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October 2011

The Wells Gallery in Charleston, SC, Offers Works by Earl B. Lewis

The Wells Gallery in Charleston, SC, will present the exhibit, Lotto Icons: A Global Perspective, featuring works by Earl B. Lewis of children’s portraits that call attention to desperate families who turn to scratch-off lottery tickets for hope, on view from Oct. 7 - 22, 2011. A reception will be held on Oct. 7, from 5-8pm. Partial proceeds will benefit the Community Center of St. Matthew’s, a local outreach that serves children and families in the Charleston area and seeks to end generational poverty by addressing illiteracy in youth.

For more than two years, Earl B. Lewis was an artist with writer’s block. An accomplished painter and award-winning illustrator of children’s books, Lewis was set on creating a series of new paintings that would have true relevance. After years of combing art galleries and scouring books for inspiration, he ultimately stumbled upon it during a mundane stop for coffee at a convenience store. The result is a thought-provoking body of work. The series of mixed media paintings were born from numerous trips Lewis made to a Wawa in New Jersey where he observed impoverished adults purchasing scratch-off lottery tickets, many times while their children looked on.

“I started noticing the people in there just buying these scratch-off tickets and scratching their lives away trying to get that winning ticket in a million-to-one shot, a million-to-one opportunity,” Lewis said. “A lot of times, they would have their children there and ... I began wondering, ‘You know, you’re buying these tickets and it almost appears that you need to get something to eat.’”

Disturbed by this on many levels, Lewis, who is based in New Jersey but also has a studio in Charleston, conducted research and discovered a large number of people living below the poverty line spend a disproportionate amount on lottery tickets, particularly the scratch-off kind. In addition, he learned that desperation and a feeling of powerlessness motivate this spending. Ultimately, Lewis felt a need to take action because bearing the brunt of these sad facts are children, whose parents cling to the hope that their next ticket, despite the massive odds, will deliver them from poverty even as it exacerbates it.

Lewis’ artistic approach was to purchase scratch-off lottery tickets, which he did not scratch, and use them as the background for intricate portraits of some of the children he encountered. He symbolically covered each child’s portrait in a layer of gold leaf, which he then carefully scraped away - much like a lottery ticket - to reveal the iconic images of the children.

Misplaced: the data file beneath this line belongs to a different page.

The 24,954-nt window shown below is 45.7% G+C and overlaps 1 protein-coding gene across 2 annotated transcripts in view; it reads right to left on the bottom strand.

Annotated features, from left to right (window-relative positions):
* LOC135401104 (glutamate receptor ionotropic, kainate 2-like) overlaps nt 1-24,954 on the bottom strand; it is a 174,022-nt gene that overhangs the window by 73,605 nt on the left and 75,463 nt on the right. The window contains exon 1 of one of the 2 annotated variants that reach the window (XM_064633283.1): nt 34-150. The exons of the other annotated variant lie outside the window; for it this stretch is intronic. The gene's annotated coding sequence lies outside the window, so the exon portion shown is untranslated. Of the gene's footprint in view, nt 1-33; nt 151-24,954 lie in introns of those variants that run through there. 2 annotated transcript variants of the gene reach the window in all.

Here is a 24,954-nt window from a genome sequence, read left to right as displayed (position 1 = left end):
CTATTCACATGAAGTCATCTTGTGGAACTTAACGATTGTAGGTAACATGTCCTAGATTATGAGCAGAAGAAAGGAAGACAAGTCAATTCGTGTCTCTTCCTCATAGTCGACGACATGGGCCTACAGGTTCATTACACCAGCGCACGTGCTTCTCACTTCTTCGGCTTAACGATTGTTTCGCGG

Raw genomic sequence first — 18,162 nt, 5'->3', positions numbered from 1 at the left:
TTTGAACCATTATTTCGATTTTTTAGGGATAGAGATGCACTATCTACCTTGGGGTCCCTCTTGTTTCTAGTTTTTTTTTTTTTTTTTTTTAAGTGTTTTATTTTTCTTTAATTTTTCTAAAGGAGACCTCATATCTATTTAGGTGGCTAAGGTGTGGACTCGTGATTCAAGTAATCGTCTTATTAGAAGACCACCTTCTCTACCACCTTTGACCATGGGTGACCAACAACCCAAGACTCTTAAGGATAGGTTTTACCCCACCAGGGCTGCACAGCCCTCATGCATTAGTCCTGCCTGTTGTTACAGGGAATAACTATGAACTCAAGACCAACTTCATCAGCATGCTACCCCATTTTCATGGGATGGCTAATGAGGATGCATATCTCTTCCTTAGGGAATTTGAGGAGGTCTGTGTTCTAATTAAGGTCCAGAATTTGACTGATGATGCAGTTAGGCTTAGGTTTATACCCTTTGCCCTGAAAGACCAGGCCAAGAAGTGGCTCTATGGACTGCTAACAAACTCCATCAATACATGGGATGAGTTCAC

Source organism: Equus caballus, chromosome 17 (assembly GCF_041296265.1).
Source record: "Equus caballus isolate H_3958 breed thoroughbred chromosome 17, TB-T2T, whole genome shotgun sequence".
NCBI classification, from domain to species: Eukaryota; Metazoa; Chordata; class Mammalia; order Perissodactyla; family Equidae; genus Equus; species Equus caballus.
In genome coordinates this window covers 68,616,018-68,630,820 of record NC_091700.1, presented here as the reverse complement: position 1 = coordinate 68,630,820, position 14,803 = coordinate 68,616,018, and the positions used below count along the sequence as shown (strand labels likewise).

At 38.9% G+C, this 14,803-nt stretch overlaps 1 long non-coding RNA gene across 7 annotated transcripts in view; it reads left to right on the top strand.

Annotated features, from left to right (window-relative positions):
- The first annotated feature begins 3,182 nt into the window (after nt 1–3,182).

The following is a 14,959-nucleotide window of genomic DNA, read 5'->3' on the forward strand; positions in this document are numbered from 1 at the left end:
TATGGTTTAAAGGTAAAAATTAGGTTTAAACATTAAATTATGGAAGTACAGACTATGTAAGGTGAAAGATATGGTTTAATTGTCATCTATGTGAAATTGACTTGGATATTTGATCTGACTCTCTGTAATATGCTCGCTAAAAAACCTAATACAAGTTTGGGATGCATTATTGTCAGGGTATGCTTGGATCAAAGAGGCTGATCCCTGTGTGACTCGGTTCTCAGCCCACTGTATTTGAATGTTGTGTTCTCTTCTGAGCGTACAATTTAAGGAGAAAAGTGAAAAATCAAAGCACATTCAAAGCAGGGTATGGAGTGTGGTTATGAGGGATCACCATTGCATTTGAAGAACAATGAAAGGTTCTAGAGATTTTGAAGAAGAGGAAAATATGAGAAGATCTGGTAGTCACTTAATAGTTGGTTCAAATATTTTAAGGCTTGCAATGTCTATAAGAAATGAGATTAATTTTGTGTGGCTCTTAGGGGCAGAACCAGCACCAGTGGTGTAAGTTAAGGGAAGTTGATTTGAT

“I felt this was a statement I needed to make,” Lewis said. “...These pieces are basically speaking of our culture, speaking of our society and how we spend so much time in that frivolous pursuit of getting rich quick. And all we need to do is realize that our children are our most precious commodity and if we just scratch them enough and scratch them deep enough, we will find that to be true.”

The show includes portraits of children from the Charleston area, as well as from Lewis’ travels throughout the US and other countries.

Earl Bradley Lewis was born Dec. 16, 1956, in Philadelphia, PA. Lewis has illustrated more than 50 books for children, including Nikki Grimes’ Talkin’ About Bessie: The Story of Aviator Elizabeth Coleman, which was the 2003 Coretta Scott King Illustrator Award Winner. Inspired by two artist uncles, as early as the third grade, Lewis displayed artistic promise. Beginning in the sixth grade, he attended the Saturday morning Temple University School of Art League and studied with Clarence Wood. Lewis attended the Temple University Tyler School of Art. There, he discovered his medium of preference was watercolor. During his four years at Temple, Lewis majored in Graphic Design and Illustration and Art Education. After graduating, he taught art in public schools for 12 years. Presently, Lewis teaches at the University of Arts in Philadelphia, continues to paint and illustrate and is a member of The Society of Illustrators in New York City.

The Community Center of St. Matthew’s is an active family life and learning center in downtown Charleston. Its mission is to improve the lives and well-being of people by addressing the whole family through education and the support of healthy lifestyles. For more than 10 years, the center has sought to end generational poverty by addressing illiteracy in Charleston’s youth. They work to improve the reading skills of area children through the various literacy programs including: AS Kids after school mentoring program, Summer Kids Reading Program and reading assistance with its computer-based Academy of Reading. Additional basic needs of participant families are met through the center’s Emergency Food Pantry and Sharing With A Neighbor benevolence programs. In addition, the center offers comprehensive English as a Second Language instruction throughout the year. The center is grateful to the countless volunteers and generous patrons who have supported its mission to improve lives through health and education.

Located on Meeting Street, next to the Gibbes Museum of Art in historic downtown Charleston, collectors can feel confident they will find both integrity and expertise at the Wells Gallery, where quality and value are paramount and a wide array of significant art is offered. Works including paintings, bronze sculptures and hand-blown glass are offered from national, international and emerging artists. An additional gallery is located in The Sanctuary Hotel at Kiawah Island Golf Resort.

For further info check our SC Commercial Gallery listings, call 843/853-3233 or visit (


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